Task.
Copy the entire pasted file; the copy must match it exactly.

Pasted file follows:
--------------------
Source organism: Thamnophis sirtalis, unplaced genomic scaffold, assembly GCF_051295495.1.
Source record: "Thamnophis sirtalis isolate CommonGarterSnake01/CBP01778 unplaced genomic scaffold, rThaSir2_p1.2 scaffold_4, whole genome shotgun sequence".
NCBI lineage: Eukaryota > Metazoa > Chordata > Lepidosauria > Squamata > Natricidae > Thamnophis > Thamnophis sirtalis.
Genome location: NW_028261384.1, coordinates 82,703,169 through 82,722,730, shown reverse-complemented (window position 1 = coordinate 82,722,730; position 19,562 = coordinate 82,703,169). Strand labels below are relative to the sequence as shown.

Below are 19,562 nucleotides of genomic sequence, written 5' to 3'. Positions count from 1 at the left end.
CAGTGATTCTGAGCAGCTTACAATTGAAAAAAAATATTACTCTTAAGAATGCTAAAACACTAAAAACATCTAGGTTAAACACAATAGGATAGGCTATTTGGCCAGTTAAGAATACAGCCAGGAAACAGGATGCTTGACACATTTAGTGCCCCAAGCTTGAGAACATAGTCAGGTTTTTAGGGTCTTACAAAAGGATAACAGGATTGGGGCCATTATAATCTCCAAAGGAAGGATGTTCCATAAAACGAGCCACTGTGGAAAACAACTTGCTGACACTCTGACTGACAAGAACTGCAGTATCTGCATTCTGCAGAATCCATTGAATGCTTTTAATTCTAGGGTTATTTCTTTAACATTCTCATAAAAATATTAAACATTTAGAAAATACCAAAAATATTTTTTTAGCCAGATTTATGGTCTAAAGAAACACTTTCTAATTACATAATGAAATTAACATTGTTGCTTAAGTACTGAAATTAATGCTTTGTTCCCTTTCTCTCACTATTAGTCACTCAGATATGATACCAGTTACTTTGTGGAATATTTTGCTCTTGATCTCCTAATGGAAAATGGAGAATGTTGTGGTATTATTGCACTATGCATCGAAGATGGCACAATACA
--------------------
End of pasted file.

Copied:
Source organism: Thamnophis sirtalis, unplaced genomic scaffold, assembly GCF_051295495.1.
Source record: "Thamnophis sirtalis isolate CommonGarterSnake01/CBP01778 unplaced genomic scaffold, rThaSir2_p1.2 scaffold_4, whole genome shotgun sequence".
NCBI lineage: Eukaryota > Metazoa > Chordata > Lepidosauria > Squamata > Natricidae > Thamnophis > Thamnophis sirtalis.
Genome location: NW_028261384.1, coordinates 82,703,169 through 82,722,730, shown reverse-complemented (window position 1 = coordinate 82,722,730; position 19,562 = coordinate 82,703,169). Strand labels below are relative to the sequence as shown.

Below are 19,562 nucleotides of genomic sequence, written 5' to 3'. Positions count from 1 at the left end.
CAGTGATTCTGAGCAGCTTACAATTGAAAAAAAATATTACTCTTAAGAATGCTAAAACACTAAAAACATCTAGGTTAAACACAATAGGATAGGCTATTTGGCCAGTTAAGAATACAGCCAGGAAACAGGATGCTTGACACATTTAGTGCCCCAAGCTTGAGAACATAGTCAGGTTTTTAGGGTCTTACAAAAGGATAACAGGATTGGGGCCATTATAATCTCCAAAGGAAGGATGTTCCATAAAACGAGCCACTGTGGAAAACAACTTGCTGACACTCTGACTGACAAGAACTGCAGTATCTGCATTCTGCAGAATCCATTGAATGCTTTTAATTCTAGGGTTATTTCTTTAACATTCTCATAAAAATATTAAACATTTAGAAAATACCAAAAATATTTTTTTAGCCAGATTTATGGTCTAAAGAAACACTTTCTAATTACATAATGAAATTAACATTGTTGCTTAAGTACTGAAATTAATGCTTTGTTCCCTTTCTCTCACTATTAGTCACTCAGATATGATACCAGTTACTTTGTGGAATATTTTGCTCTTGATCTCCTAATGGAAAATGGAGAATGTTGTGGTATTATTGCACTATGCATCGAAGATGGCACAATACA